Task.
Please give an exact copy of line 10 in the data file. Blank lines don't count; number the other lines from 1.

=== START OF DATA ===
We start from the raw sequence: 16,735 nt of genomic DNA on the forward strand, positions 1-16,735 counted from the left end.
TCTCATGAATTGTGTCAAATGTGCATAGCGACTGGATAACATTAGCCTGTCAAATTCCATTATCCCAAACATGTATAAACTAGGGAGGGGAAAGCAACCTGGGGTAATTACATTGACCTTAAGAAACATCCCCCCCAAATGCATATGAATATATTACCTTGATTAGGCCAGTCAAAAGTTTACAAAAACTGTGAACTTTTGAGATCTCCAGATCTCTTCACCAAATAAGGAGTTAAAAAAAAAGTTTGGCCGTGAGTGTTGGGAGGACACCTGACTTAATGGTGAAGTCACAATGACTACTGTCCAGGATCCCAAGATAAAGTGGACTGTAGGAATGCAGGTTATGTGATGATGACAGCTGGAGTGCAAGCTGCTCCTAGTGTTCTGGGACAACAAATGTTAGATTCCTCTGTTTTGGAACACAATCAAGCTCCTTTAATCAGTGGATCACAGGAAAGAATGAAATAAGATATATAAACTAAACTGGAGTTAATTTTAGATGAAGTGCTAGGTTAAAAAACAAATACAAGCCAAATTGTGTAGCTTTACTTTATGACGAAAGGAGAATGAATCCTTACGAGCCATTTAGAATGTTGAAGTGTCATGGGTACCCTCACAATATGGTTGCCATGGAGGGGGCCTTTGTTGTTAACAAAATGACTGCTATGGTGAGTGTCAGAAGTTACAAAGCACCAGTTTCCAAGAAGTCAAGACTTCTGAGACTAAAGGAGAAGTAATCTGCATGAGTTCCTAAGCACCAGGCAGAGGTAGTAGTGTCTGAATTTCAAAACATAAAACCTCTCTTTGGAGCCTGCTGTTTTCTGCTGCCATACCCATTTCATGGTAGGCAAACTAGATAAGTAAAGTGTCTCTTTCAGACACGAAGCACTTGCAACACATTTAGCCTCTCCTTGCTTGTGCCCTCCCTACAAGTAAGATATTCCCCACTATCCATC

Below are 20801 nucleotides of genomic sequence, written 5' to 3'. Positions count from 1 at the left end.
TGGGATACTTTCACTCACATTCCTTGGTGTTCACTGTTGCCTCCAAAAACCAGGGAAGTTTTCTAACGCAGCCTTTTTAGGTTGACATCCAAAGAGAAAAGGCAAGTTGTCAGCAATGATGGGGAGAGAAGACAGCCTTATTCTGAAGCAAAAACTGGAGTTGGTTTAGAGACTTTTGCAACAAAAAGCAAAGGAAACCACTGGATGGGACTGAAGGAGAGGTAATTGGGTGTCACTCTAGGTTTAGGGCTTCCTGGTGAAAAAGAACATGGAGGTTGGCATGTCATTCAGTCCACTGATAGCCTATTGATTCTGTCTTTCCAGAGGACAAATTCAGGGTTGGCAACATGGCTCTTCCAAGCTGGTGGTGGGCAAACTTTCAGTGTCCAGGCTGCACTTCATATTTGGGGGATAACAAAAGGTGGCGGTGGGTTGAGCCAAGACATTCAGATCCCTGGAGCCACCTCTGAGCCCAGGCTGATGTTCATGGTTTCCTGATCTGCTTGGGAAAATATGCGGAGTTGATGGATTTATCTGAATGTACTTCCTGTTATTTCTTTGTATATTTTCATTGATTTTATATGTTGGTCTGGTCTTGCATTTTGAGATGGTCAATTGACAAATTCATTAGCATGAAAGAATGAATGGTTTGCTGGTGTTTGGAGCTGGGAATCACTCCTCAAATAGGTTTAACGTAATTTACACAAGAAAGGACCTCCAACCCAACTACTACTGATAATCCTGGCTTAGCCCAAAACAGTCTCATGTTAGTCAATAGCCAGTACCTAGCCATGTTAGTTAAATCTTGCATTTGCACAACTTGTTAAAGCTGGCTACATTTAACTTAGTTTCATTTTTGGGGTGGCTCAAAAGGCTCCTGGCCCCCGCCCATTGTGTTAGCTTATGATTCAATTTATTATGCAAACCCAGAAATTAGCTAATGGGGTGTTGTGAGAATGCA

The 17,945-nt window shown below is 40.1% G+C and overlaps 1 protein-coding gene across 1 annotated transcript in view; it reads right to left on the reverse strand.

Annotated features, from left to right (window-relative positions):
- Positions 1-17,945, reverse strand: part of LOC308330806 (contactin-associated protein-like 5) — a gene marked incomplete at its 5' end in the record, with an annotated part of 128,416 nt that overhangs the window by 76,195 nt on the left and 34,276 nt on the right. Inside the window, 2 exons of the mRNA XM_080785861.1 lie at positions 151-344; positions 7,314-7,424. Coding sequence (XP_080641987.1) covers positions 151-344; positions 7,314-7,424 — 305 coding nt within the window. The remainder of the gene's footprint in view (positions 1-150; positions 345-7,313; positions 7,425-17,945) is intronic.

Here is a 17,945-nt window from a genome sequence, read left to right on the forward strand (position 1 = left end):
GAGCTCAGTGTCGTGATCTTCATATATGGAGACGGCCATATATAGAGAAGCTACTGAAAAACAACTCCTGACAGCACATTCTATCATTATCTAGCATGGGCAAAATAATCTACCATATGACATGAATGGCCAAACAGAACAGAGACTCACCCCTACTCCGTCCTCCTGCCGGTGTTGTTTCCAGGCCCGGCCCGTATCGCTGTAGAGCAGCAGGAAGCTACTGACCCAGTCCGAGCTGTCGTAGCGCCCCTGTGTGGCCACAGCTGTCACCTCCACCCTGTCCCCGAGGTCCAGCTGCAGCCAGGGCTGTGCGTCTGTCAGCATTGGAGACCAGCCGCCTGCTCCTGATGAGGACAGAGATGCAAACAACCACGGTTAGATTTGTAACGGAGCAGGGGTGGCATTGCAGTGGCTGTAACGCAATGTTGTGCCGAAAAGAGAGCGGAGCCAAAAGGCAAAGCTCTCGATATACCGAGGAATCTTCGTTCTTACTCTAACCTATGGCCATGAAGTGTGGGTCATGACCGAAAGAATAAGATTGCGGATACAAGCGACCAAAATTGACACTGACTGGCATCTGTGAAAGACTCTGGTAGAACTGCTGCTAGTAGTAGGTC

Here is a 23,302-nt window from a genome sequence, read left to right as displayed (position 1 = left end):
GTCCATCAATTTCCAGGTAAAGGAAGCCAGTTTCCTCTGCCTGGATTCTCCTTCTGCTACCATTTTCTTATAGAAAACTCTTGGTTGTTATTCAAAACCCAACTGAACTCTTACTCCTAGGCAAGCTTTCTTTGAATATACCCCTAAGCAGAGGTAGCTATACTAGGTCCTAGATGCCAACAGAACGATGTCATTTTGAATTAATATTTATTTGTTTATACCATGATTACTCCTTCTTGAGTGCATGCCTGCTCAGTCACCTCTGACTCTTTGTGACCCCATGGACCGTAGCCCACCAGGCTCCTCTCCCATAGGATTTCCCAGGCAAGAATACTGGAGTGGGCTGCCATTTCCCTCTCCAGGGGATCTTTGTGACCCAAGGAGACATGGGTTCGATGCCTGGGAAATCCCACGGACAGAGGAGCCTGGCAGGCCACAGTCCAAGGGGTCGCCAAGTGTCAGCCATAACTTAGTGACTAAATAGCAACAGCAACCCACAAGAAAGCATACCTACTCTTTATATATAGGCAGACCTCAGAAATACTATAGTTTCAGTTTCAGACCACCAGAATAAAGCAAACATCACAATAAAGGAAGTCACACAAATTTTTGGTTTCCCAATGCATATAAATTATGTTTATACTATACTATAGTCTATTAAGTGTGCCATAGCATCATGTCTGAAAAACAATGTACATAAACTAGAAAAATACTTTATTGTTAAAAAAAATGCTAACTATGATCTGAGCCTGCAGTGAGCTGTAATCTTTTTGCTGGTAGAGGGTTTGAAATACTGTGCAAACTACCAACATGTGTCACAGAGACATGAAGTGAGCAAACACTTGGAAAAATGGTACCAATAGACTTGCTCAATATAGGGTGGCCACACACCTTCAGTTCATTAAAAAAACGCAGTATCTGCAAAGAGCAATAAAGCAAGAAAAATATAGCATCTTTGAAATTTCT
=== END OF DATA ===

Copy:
Here is a 23,302-nt window from a genome sequence, read left to right as displayed (position 1 = left end):